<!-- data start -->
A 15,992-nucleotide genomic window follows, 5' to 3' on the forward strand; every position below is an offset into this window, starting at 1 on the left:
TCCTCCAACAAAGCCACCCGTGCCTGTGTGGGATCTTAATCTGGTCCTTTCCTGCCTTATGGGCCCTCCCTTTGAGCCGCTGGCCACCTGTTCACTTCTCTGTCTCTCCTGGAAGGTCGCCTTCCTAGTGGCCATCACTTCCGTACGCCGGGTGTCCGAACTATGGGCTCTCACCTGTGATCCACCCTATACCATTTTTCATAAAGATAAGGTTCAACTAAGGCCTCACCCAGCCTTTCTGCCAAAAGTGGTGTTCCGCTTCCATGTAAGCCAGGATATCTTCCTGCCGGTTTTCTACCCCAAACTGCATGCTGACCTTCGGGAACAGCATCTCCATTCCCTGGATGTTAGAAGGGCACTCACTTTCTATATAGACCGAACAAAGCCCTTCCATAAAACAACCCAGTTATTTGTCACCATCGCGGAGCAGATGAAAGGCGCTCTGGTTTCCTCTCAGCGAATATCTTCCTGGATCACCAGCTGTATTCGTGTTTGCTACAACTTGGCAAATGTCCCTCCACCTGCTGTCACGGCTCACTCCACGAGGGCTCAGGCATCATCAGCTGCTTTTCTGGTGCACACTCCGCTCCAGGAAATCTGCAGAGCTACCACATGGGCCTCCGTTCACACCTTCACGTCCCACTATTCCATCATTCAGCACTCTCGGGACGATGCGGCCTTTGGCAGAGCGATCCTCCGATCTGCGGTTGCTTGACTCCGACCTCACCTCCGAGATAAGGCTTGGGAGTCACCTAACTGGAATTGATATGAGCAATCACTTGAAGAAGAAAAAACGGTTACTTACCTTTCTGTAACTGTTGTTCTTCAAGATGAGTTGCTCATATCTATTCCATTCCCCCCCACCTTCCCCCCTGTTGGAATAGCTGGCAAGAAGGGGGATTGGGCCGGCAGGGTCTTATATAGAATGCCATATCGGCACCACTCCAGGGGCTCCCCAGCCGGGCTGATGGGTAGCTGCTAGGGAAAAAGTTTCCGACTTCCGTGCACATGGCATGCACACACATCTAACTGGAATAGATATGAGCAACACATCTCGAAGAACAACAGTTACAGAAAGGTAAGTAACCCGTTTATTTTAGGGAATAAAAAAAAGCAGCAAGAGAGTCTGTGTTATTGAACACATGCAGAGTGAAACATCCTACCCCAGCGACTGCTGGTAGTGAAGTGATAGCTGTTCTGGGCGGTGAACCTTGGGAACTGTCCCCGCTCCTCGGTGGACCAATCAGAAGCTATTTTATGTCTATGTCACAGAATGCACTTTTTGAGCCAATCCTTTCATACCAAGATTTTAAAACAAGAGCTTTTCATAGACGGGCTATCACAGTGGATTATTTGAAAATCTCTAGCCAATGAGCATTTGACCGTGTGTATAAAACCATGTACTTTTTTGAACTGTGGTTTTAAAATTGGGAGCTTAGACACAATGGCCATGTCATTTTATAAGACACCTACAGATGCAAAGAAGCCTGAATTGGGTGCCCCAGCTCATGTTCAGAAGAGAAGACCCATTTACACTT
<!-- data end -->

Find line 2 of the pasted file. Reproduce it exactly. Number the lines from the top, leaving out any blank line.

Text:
TCCTCCAACAAAGCCACCCGTGCCTGTGTGGGATCTTAATCTGGTCCTTTCCTGCCTTATGGGCCCTCCCTTTGAGCCGCTGGCCACCTGTTCACTTCTCTGTCTCTCCTGGAAGGTCGCCTTCCTAGTGGCCATCACTTCCGTACGCCGGGTGTCCGAACTATGGGCTCTCACCTGTGATCCACCCTATACCATTTTTCATAAAGATAAGGTTCAACTAAGGCCTCACCCAGCCTTTCTGCCAAAAGTGGTGTTCCGCTTCCATGTAAGCCAGGATATCTTCCTGCCGGTTTTCTACCCCAAACTGCATGCTGACCTTCGGGAACAGCATCTCCATTCCCTGGATGTTAGAAGGGCACTCACTTTCTATATAGACCGAACAAAGCCCTTCCATAAAACAACCCAGTTATTTGTCACCATCGCGGAGCAGATGAAAGGCGCTCTGGTTTCCTCTCAGCGAATATCTTCCTGGATCACCAGCTGTATTCGTGTTTGCTACAACTTGGCAAATGTCCCTCCACCTGCTGTCACGGCTCACTCCACGAGGGCTCAGGCATCATCAGCTGCTTTTCTGGTGCACACTCCGCTCCAGGAAATCTGCAGAGCTACCACATGGGCCTCCGTTCACACCTTCACGTCCCACTATTCCATCATTCAGCACTCTCGGGACGATGCGGCCTTTGGCAGAGCGATCCTCCGATCTGCGGTTGCTTGACTCCGACCTCACCTCCGAGATAAGGCTTGGGAGTCACCTAACTGGAATTGATATGAGCAATCACTTGAAGAAGAAAAAACGGTTACTTACCTTTCTGTAACTGTTGTTCTTCAAGATGAGTTGCTCATATCTATTCCATTCCCCCCCACCTTCCCCCCTGTTGGAATAGCTGGCAAGAAGGGGGATTGGGCCGGCAGGGTCTTATATAGAATGCCATATCGGCACCACTCCAGGGGCTCCCCAGCCGGGCTGATGGGTAGCTGCTAGGGAAAAAGTTTCCGACTTCCGTGCACATGGCATGCACACACATCTAACTGGAATAGATATGAGCAACACATCTCGAAGAACAACAGTTACAGAAAGGTAAGTAACCCGTTTATTTTAGGGAATAAAAAAAAGCAGCAAGAGAGTCTGTGTTATTGAACACATGCAGAGTGAAACATCCTACCCCAGCGACTGCTGGTAGTGAAGTGATAGCTGTTCTGGGCGGTGAACCTTGGGAACTGTCCCCGCTCCTCGGTGGACCAATCAGAAGCTATTTTATGTCTATGTCACAGAATGCACTTTTTGAGCCAATCCTTTCATACCAAGATTTTAAAACAAGAGCTTTTCATAGACGGGCTATCACAGTGGATTATTTGAAAATCTCTAGCCAATGAGCATTTGACCGTGTGTATAAAACCATGTACTTTTTTGAACTGTGGTTTTAAAATTGGGAGCTTAGACACAATGGCCATGTCATTTTATAAGACACCTACAGATGCAAAGAAGCCTGAATTGGGTGCCCCAGCTCATGTTCAGAAGAGAAGACCCATTTACACTT